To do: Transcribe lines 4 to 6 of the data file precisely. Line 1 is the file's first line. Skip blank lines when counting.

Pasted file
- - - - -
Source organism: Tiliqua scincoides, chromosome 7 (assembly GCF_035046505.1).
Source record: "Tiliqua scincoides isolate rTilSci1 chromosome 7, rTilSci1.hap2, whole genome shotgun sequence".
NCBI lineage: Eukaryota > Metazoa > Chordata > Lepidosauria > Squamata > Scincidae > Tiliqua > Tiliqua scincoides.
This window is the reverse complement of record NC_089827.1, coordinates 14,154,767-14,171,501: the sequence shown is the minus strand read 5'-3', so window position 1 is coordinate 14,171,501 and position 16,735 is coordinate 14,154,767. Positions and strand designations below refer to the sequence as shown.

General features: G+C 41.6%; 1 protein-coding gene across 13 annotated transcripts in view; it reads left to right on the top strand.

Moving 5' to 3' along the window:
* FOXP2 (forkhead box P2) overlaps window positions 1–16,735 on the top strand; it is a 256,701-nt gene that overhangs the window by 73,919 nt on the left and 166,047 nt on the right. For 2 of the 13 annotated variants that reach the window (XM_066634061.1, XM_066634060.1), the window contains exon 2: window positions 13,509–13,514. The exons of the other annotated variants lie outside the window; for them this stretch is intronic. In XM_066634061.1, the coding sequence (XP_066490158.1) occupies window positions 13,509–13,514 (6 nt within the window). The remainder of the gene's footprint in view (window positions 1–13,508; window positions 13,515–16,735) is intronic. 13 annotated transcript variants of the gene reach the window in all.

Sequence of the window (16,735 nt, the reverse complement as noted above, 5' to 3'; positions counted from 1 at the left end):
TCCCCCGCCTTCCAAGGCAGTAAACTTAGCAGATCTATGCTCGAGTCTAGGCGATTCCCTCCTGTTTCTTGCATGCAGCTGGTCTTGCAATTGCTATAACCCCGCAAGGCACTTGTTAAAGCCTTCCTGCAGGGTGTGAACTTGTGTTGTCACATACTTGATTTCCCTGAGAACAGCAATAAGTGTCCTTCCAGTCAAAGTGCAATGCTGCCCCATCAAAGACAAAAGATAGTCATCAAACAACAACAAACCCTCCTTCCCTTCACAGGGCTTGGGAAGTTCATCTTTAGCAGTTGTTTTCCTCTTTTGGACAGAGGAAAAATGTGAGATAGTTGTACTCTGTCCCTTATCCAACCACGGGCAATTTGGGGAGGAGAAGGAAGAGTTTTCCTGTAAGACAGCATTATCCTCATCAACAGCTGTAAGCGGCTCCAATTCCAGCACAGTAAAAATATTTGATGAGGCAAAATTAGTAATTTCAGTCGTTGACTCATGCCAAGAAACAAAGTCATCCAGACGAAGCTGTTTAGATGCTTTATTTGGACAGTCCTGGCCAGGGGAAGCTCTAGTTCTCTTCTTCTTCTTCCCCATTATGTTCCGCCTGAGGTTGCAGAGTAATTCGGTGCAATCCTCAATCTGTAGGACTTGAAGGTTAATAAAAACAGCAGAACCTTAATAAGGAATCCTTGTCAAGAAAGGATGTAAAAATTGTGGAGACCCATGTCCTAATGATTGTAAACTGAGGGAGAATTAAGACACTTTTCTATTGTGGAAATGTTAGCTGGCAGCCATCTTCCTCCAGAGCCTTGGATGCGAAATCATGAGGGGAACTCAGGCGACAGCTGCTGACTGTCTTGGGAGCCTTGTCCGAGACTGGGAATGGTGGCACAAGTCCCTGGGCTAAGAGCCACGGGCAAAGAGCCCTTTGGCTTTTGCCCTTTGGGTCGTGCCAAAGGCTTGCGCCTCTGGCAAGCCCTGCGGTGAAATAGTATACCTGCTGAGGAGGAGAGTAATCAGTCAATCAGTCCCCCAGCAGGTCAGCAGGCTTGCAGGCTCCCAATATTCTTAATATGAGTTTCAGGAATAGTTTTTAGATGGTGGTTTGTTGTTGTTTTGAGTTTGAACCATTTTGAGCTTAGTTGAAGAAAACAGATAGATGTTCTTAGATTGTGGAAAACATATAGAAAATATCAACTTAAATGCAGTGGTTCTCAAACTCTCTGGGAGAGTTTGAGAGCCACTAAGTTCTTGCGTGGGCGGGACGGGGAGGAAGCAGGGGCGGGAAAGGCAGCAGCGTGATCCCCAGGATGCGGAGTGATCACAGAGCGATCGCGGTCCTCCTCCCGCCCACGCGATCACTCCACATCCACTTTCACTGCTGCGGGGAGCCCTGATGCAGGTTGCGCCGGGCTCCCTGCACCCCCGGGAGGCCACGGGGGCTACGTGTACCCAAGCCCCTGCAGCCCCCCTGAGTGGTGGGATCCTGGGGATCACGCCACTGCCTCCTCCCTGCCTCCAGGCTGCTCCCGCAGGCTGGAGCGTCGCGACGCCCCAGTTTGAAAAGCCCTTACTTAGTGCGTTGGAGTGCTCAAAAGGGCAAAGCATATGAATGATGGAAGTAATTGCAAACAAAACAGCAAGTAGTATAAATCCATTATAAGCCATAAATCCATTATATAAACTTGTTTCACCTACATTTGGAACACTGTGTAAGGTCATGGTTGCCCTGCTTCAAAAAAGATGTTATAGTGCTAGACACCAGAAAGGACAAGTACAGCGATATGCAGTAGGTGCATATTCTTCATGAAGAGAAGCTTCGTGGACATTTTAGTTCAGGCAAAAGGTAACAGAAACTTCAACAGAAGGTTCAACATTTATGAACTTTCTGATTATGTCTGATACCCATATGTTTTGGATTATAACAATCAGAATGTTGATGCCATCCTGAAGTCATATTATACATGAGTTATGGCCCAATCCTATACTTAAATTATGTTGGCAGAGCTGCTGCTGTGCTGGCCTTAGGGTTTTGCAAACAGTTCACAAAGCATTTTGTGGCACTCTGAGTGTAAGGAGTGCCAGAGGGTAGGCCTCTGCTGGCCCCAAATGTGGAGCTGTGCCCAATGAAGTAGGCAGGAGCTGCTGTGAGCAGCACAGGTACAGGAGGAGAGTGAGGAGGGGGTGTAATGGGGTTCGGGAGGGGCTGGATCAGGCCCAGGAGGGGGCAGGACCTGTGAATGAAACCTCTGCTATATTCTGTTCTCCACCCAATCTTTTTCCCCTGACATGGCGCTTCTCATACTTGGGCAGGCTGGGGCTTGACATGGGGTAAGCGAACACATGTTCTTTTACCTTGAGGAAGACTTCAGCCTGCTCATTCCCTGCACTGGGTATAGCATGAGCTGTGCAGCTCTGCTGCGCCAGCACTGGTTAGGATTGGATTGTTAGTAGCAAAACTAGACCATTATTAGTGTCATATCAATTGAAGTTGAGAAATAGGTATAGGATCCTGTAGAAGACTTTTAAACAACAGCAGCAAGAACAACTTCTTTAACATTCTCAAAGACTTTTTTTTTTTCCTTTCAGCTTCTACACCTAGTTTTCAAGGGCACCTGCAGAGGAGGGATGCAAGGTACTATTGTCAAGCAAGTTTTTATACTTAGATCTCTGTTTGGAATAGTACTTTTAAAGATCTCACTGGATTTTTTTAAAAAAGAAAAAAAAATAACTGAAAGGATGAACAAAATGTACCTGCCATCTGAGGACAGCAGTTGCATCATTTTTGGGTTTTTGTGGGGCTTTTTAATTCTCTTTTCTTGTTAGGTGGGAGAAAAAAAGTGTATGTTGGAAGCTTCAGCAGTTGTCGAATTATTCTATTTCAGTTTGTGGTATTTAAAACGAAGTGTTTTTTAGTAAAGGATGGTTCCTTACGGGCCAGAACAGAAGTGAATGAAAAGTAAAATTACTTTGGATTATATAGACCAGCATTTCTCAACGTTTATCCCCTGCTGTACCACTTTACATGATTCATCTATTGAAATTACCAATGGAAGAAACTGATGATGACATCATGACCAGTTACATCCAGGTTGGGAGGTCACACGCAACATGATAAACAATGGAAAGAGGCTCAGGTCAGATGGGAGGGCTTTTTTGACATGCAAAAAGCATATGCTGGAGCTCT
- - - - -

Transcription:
This window is the reverse complement of record NC_089827.1, coordinates 14,154,767-14,171,501: the sequence shown is the minus strand read 5'-3', so window position 1 is coordinate 14,171,501 and position 16,735 is coordinate 14,154,767. Positions and strand designations below refer to the sequence as shown.

General features: G+C 41.6%; 1 protein-coding gene across 13 annotated transcripts in view; it reads left to right on the top strand.

Moving 5' to 3' along the window: